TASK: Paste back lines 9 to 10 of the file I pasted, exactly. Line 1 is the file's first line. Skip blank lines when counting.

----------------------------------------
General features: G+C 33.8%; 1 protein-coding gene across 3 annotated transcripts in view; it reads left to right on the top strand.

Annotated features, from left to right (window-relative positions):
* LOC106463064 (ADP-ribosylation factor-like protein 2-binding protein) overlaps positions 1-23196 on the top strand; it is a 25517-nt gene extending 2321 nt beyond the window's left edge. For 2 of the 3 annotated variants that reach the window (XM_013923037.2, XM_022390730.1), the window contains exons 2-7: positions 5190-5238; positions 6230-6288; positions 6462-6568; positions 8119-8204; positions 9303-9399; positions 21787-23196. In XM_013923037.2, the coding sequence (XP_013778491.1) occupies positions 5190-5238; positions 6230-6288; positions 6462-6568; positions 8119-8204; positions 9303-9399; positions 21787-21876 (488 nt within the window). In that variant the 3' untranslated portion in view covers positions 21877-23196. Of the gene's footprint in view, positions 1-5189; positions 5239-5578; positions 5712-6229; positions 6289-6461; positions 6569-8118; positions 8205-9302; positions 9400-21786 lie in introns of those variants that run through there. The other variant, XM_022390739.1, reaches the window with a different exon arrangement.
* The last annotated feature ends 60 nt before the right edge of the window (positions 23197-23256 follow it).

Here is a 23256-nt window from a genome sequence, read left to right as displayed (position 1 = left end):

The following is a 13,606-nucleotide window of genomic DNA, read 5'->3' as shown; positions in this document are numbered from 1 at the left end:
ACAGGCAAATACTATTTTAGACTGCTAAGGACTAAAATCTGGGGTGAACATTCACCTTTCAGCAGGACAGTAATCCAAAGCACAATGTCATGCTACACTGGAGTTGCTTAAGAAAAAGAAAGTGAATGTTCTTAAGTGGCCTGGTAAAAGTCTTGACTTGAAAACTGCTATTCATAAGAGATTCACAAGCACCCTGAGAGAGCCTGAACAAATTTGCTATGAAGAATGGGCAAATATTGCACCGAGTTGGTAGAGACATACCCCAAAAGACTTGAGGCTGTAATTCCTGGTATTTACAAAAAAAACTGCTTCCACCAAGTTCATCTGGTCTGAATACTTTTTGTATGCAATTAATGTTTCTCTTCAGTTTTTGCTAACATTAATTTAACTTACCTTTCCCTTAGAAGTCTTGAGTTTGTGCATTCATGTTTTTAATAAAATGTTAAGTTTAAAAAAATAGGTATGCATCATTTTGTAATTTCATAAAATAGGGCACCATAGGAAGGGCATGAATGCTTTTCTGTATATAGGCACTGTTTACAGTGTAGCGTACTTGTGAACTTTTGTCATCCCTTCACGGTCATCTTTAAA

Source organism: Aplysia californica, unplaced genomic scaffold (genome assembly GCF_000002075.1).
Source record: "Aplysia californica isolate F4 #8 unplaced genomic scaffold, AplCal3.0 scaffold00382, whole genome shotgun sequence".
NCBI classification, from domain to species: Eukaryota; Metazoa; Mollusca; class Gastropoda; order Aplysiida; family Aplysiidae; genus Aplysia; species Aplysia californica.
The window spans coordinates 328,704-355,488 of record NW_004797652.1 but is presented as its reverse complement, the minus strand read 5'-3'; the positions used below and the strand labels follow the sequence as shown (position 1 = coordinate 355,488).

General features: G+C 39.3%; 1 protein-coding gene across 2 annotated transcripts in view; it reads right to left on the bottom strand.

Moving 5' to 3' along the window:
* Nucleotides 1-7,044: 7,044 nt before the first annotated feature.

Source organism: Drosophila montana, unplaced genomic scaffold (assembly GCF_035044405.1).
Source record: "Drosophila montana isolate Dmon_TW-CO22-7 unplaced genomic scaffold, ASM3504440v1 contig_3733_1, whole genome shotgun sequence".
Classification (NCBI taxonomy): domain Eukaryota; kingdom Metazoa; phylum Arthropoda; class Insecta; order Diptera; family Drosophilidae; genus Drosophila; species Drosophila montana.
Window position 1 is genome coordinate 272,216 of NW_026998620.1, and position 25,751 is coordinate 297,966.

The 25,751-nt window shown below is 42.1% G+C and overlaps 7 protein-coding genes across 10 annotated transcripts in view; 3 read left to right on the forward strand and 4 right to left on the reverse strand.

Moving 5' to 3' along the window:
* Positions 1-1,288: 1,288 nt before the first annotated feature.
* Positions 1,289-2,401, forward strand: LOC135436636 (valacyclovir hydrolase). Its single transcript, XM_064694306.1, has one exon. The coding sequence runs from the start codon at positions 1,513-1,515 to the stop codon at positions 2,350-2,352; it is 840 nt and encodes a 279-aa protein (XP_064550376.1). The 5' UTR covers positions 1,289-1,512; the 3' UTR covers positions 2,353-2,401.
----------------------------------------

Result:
Source record: "Aplysia californica isolate F4 #8 unplaced genomic scaffold, AplCal3.0 scaffold00382, whole genome shotgun sequence".
NCBI classification, from domain to species: Eukaryota; Metazoa; Mollusca; class Gastropoda; order Aplysiida; family Aplysiidae; genus Aplysia; species Aplysia californica.